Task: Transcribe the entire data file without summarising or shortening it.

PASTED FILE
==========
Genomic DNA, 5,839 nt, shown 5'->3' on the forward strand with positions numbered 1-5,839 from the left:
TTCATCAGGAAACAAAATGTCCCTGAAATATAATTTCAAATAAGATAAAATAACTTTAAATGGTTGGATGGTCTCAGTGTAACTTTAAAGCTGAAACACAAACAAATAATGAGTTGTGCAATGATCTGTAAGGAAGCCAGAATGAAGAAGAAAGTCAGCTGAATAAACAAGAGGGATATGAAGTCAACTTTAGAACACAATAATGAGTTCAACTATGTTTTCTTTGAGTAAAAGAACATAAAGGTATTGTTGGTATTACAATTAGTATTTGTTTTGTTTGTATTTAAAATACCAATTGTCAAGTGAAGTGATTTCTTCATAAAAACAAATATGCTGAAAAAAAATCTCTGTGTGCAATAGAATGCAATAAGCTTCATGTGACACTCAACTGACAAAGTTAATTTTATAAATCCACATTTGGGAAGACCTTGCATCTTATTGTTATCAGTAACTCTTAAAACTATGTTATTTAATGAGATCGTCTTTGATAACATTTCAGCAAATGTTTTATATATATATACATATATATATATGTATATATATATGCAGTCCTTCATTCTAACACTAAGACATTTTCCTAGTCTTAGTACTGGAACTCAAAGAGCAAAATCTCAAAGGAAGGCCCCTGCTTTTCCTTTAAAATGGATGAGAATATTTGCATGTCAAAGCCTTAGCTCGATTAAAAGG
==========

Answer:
Genomic DNA, 5,839 nt, shown 5'->3' on the forward strand with positions numbered 1-5,839 from the left:
TTCATCAGGAAACAAAATGTCCCTGAAATATAATTTCAAATAAGATAAAATAACTTTAAATGGTTGGATGGTCTCAGTGTAACTTTAAAGCTGAAACACAAACAAATAATGAGTTGTGCAATGATCTGTAAGGAAGCCAGAATGAAGAAGAAAGTCAGCTGAATAAACAAGAGGGATATGAAGTCAACTTTAGAACACAATAATGAGTTCAACTATGTTTTCTTTGAGTAAAAGAACATAAAGGTATTGTTGGTATTACAATTAGTATTTGTTTTGTTTGTATTTAAAATACCAATTGTCAAGTGAAGTGATTTCTTCATAAAAACAAATATGCTGAAAAAAAATCTCTGTGTGCAATAGAATGCAATAAGCTTCATGTGACACTCAACTGACAAAGTTAATTTTATAAATCCACATTTGGGAAGACCTTGCATCTTATTGTTATCAGTAACTCTTAAAACTATGTTATTTAATGAGATCGTCTTTGATAACATTTCAGCAAATGTTTTATATATATATACATATATATATATGTATATATATATGCAGTCCTTCATTCTAACACTAAGACATTTTCCTAGTCTTAGTACTGGAACTCAAAGAGCAAAATCTCAAAGGAAGGCCCCTGCTTTTCCTTTAAAATGGATGAGAATATTTGCATGTCAAAGCCTTAGCTCGATTAAAAGG